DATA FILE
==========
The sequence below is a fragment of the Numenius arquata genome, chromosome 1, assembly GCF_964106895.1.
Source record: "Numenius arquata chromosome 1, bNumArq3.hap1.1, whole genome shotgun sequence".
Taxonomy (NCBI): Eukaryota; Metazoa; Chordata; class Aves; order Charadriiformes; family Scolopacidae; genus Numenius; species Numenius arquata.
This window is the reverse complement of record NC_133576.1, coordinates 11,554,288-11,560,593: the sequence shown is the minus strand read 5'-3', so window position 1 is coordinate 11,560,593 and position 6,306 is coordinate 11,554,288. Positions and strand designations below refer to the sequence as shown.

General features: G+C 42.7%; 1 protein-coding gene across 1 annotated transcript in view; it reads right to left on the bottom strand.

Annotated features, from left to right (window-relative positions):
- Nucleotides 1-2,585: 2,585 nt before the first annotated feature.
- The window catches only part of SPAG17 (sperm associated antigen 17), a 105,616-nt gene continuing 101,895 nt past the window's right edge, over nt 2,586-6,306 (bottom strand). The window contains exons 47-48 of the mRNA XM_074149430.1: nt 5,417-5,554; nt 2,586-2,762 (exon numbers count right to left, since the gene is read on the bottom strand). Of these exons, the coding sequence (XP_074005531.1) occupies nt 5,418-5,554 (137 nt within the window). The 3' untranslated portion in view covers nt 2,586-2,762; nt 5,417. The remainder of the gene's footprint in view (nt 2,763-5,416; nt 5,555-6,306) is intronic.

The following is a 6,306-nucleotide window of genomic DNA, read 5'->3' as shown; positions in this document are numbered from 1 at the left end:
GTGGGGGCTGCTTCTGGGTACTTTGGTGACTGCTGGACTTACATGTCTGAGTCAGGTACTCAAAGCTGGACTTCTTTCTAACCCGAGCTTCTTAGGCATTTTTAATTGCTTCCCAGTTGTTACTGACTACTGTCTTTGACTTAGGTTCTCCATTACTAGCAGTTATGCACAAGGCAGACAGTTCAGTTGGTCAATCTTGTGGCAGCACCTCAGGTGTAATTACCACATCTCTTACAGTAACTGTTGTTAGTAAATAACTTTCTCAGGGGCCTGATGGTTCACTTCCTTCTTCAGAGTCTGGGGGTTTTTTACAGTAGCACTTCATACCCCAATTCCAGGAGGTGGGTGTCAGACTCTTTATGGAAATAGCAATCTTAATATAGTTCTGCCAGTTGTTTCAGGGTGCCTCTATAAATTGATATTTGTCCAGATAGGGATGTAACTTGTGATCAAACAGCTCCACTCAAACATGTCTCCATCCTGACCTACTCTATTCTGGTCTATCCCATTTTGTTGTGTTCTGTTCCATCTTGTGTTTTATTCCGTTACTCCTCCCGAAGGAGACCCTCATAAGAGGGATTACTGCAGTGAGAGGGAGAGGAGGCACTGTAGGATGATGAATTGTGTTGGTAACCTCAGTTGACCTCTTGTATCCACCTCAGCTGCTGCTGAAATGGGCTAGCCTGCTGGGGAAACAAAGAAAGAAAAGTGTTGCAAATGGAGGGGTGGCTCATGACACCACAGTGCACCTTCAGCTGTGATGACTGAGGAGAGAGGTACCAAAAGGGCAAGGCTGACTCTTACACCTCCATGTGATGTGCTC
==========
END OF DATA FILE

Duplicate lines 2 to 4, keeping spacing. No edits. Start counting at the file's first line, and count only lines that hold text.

Source record: "Numenius arquata chromosome 1, bNumArq3.hap1.1, whole genome shotgun sequence".
Taxonomy (NCBI): Eukaryota; Metazoa; Chordata; class Aves; order Charadriiformes; family Scolopacidae; genus Numenius; species Numenius arquata.
This window is the reverse complement of record NC_133576.1, coordinates 11,554,288-11,560,593: the sequence shown is the minus strand read 5'-3', so window position 1 is coordinate 11,560,593 and position 6,306 is coordinate 11,554,288. Positions and strand designations below refer to the sequence as shown.